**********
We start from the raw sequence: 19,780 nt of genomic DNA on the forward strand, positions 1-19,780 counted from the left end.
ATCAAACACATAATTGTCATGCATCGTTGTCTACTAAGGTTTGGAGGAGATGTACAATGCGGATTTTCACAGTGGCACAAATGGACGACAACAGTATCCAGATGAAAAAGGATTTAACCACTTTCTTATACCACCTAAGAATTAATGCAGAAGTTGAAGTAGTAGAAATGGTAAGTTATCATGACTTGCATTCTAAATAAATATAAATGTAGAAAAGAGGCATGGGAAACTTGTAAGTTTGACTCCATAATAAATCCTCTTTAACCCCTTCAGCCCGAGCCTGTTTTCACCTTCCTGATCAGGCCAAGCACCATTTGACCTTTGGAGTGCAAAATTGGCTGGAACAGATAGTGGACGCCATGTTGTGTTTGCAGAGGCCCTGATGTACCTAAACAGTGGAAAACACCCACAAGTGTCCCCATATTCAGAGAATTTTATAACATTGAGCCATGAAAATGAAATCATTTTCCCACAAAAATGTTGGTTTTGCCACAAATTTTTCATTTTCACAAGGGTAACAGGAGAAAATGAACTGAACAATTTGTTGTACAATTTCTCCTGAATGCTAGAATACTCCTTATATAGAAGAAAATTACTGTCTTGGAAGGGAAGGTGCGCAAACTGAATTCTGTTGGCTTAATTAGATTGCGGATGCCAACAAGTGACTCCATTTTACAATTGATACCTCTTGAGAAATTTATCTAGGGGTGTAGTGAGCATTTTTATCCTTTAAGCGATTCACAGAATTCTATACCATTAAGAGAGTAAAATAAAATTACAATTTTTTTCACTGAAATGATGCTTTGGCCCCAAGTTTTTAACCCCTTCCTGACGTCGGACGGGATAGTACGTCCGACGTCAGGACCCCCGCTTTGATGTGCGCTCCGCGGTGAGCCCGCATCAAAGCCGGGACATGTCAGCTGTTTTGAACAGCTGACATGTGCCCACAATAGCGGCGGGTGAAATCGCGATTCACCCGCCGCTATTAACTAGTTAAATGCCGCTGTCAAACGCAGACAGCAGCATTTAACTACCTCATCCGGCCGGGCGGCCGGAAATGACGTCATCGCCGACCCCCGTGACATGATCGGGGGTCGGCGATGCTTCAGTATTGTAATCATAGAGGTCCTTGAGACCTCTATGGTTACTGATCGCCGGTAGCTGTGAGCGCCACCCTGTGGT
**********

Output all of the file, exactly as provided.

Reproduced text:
We start from the raw sequence: 19,780 nt of genomic DNA on the forward strand, positions 1-19,780 counted from the left end.
ATCAAACACATAATTGTCATGCATCGTTGTCTACTAAGGTTTGGAGGAGATGTACAATGCGGATTTTCACAGTGGCACAAATGGACGACAACAGTATCCAGATGAAAAAGGATTTAACCACTTTCTTATACCACCTAAGAATTAATGCAGAAGTTGAAGTAGTAGAAATGGTAAGTTATCATGACTTGCATTCTAAATAAATATAAATGTAGAAAAGAGGCATGGGAAACTTGTAAGTTTGACTCCATAATAAATCCTCTTTAACCCCTTCAGCCCGAGCCTGTTTTCACCTTCCTGATCAGGCCAAGCACCATTTGACCTTTGGAGTGCAAAATTGGCTGGAACAGATAGTGGACGCCATGTTGTGTTTGCAGAGGCCCTGATGTACCTAAACAGTGGAAAACACCCACAAGTGTCCCCATATTCAGAGAATTTTATAACATTGAGCCATGAAAATGAAATCATTTTCCCACAAAAATGTTGGTTTTGCCACAAATTTTTCATTTTCACAAGGGTAACAGGAGAAAATGAACTGAACAATTTGTTGTACAATTTCTCCTGAATGCTAGAATACTCCTTATATAGAAGAAAATTACTGTCTTGGAAGGGAAGGTGCGCAAACTGAATTCTGTTGGCTTAATTAGATTGCGGATGCCAACAAGTGACTCCATTTTACAATTGATACCTCTTGAGAAATTTATCTAGGGGTGTAGTGAGCATTTTTATCCTTTAAGCGATTCACAGAATTCTATACCATTAAGAGAGTAAAATAAAATTACAATTTTTTTCACTGAAATGATGCTTTGGCCCCAAGTTTTTAACCCCTTCCTGACGTCGGACGGGATAGTACGTCCGACGTCAGGACCCCCGCTTTGATGTGCGCTCCGCGGTGAGCCCGCATCAAAGCCGGGACATGTCAGCTGTTTTGAACAGCTGACATGTGCCCACAATAGCGGCGGGTGAAATCGCGATTCACCCGCCGCTATTAACTAGTTAAATGCCGCTGTCAAACGCAGACAGCAGCATTTAACTACCTCATCCGGCCGGGCGGCCGGAAATGACGTCATCGCCGACCCCCGTGACATGATCGGGGGTCGGCGATGCTTCAGTATTGTAATCATAGAGGTCCTTGAGACCTCTATGGTTACTGATCGCCGGTAGCTGTGAGCGCCACCCTGTGGT